I love writing YA fiction because the stories demand an immediacy and intensity that is so fun to explore. I also love writing YA because I love reading it. So many YA books out today are fresh and exciting. I also adore the community–it’s so supportive and enthusiastic.

When faced with a new book, what’s your writing process?

My process is all over the place, to be honest! It really depends on the book. I could outline, I could just dive right in. I never know. THIS IS NOT A TEST was outlined extensively twice, for example. The book I’m working on now has been outlined more than that. Right now it looks like I settle into a new book with outlining, but Book 6 could change that up!

Who is your favorite fictional heroine and why?

That’s so hard to pick! I adore Luna Lovegood. She operates on this whole other level and nothing seems to touch her. I love every female protagonist Melina Marchetta has written because they’re always so honest and realistic. Andrea from Blake Nelson’s Girl has an incredible voice and is so likeable and wonderfully flawed. I’d read any book she narrated.

You write very compelling female heroines. Sloane in THIS IS NOT A TEST. Eddie in FALL FOR ANYTHING. Regina in SOME GIRLS ARE. Parker in CRACKED UP TO BE. Of these four fictional characters, which one is the closest to the real Courtney Summers?

Thank you! I don’t think any of them are by the time I’m finished a book, to be honest! I relate to some of my female leads more than others, but all of them are pretty far away from the type of person I am… I think. 😉

You can tell this next question is a bit…leading. But, if you were given a choice between an all-expenses-paid trip to Las Vegas or one to Volcano National Park in Hawaii…which one would you choose and why?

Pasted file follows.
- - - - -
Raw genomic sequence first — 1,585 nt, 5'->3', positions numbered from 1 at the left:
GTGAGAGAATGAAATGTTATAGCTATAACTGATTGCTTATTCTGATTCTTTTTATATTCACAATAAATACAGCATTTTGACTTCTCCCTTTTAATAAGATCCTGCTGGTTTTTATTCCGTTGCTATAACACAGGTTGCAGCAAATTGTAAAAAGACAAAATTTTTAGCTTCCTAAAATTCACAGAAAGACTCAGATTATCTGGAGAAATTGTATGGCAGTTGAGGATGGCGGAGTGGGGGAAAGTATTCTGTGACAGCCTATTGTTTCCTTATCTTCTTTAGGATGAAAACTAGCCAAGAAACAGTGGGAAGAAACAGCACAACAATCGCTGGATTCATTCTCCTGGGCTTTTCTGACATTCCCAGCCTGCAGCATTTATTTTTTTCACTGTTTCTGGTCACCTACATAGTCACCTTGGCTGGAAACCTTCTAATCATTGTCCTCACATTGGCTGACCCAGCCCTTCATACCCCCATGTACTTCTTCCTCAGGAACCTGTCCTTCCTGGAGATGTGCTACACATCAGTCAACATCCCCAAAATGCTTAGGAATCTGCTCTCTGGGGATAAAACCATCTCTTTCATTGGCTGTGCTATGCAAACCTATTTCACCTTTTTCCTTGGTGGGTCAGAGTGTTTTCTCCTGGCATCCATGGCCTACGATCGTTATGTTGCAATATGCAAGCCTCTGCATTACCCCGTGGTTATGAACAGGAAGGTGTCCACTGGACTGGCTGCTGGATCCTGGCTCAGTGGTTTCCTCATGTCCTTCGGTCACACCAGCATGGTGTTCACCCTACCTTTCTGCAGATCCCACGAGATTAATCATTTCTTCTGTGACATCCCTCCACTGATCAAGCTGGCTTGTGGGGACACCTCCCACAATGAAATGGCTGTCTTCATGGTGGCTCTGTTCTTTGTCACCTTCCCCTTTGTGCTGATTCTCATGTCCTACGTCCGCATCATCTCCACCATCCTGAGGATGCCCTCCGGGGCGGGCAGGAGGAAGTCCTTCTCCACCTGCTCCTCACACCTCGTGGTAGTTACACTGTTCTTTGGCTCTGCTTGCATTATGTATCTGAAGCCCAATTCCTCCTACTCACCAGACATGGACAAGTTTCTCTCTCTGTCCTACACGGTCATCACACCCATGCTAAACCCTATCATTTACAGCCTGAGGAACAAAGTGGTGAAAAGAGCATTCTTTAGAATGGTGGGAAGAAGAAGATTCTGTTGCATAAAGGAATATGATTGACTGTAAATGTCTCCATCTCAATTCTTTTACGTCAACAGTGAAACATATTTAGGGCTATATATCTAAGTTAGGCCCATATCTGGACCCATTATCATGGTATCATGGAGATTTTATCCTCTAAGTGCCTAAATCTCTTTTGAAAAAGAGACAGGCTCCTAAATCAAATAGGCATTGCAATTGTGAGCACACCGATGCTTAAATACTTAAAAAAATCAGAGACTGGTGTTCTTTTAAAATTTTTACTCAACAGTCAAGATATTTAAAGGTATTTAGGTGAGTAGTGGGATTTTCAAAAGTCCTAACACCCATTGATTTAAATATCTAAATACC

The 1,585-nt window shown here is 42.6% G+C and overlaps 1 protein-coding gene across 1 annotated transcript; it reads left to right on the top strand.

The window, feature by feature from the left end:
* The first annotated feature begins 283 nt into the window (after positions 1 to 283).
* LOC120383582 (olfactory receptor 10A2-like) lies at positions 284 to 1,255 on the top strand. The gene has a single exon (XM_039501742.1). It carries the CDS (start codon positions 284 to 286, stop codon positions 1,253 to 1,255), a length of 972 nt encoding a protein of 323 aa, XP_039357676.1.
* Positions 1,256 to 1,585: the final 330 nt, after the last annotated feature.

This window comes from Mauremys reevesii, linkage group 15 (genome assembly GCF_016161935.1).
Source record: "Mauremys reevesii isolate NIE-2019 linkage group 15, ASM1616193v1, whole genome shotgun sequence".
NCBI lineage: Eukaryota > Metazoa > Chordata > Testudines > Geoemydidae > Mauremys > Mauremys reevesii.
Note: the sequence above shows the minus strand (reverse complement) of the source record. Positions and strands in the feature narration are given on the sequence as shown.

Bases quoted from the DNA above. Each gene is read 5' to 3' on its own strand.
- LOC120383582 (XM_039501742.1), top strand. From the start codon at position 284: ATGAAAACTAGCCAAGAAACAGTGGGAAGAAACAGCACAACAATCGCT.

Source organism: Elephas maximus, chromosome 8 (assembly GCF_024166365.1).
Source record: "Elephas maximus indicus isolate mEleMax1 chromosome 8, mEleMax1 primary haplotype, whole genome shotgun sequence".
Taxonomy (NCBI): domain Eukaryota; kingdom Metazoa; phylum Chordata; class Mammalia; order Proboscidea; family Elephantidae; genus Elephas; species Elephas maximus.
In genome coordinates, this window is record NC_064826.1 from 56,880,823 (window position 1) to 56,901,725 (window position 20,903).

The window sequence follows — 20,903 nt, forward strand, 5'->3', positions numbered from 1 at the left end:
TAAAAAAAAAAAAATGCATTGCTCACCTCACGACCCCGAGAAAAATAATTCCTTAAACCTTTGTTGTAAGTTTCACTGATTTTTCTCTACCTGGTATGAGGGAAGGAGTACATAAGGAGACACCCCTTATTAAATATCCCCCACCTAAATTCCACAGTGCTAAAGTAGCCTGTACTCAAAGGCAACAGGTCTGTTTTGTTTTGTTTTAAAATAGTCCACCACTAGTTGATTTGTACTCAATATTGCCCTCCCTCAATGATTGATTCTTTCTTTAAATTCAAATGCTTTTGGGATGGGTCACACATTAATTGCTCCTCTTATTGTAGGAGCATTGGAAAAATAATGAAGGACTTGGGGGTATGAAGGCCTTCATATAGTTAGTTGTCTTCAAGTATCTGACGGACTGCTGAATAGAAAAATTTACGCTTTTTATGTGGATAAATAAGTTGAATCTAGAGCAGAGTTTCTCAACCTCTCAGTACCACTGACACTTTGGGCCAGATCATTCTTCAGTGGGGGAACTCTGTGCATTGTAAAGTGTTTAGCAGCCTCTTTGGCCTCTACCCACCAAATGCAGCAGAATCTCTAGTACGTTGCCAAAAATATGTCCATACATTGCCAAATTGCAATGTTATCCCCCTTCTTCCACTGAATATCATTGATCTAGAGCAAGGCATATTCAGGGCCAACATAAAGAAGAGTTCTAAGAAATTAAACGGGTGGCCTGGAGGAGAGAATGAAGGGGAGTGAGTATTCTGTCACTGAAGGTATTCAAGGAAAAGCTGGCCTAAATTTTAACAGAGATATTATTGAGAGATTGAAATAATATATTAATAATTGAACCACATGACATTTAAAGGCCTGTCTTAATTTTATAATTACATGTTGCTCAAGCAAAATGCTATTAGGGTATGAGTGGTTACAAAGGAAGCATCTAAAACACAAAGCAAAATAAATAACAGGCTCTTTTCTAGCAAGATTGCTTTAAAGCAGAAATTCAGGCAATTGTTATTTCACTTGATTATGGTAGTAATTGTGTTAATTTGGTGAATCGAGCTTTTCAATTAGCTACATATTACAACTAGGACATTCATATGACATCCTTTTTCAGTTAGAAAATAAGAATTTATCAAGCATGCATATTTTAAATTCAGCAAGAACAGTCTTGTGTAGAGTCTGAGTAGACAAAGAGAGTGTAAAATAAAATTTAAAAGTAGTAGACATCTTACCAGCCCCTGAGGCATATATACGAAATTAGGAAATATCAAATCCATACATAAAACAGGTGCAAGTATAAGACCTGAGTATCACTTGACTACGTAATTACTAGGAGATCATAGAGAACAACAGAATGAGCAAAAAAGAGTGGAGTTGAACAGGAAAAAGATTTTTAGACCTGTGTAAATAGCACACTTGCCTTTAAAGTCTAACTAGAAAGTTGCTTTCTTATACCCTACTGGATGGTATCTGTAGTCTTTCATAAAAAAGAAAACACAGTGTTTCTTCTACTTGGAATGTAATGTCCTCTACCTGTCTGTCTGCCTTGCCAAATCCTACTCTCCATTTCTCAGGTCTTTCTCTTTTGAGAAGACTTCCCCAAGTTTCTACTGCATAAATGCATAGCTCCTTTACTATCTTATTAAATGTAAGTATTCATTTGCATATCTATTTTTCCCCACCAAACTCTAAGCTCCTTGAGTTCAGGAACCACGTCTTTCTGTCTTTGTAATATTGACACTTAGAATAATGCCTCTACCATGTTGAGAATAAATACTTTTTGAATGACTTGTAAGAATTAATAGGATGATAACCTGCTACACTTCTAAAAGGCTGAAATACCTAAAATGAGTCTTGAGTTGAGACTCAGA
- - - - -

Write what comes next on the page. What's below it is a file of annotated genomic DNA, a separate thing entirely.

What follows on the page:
Hah! WELL. Volcano National Park all the way! Best ever.

What projects are you working on now?

I’m wrapping up the first draft of my fifth book, ALL THE RAGE, which is due out in 2013. It’s about a girl who blackmails a rich classmate and then wakes up on a dirt road with no memory of the night before.

To wrap things up, I would like to borrow five quick questions from the great James Lipton, host of Inside The Actor’s Studio. Here we go.

Now, Courtney…

What is your favorite word?

What is your least favorite word?

What turns you on creatively, spiritually, or emotionally?

What sound or noise do you love?

What sound or noise do you hate?

And we will leave on that noisy note. Courtney, thank you so much for stopping by!

Thanks for having me on your blog, Doug!

Courtney has allowed me the honor of giving away one copy of THIS IS NOT A TEST to one lucky reader!

To enter, all you need to do is leave one comment on this post by Midnight (CST) on June 16, 2012. I will announce the winner on June 19, 2012. Please list your e-mail on your comment so I can contact you if you win. Don’t worry, I will not use your e-mail for any other purpose.

You can only enter once. UNLESS…you mention this interview on Twitter or your blog and I’ll give you one extra entry! BUT please let me know you did this by either adding my twitter name (@DougSolter) to your tweet. Or put a link to your blog post inside your comment to get credit.

This giveaway is for US/Canada entries only. Sorry. :(  

Good luck!

The Austin Film Festival

This is the fourth time I’ve been to the Austin Film Festival. The last time was in 2003 when my script THE VETERAN was a second rounder in the screenwriting competition. The Austin screenwriting conference is held in conjunction with the film festival and it’s one of the best conferences for screenwriters in the country. A-list writers from Los Angeles and other parts of the country descend on Austin, Texas to talk craft, bitch about Hollywood, and enjoy tasty beverages.

I haven’t been able to go in a while since I made the switch from screenplays to novels. However, the perfect storm began to form earlier this year when my brilliant screenwriting teacher, (I’m not exaggerating) Max Adams, moved from LA to Austin. Max teaches online classes through her Academy of Film Writing website and runs screenwriting group 5150. Most of her students have never met face to face, so getting such an opportunity to meet Max and all these awesome people in person…was just too good to pass up.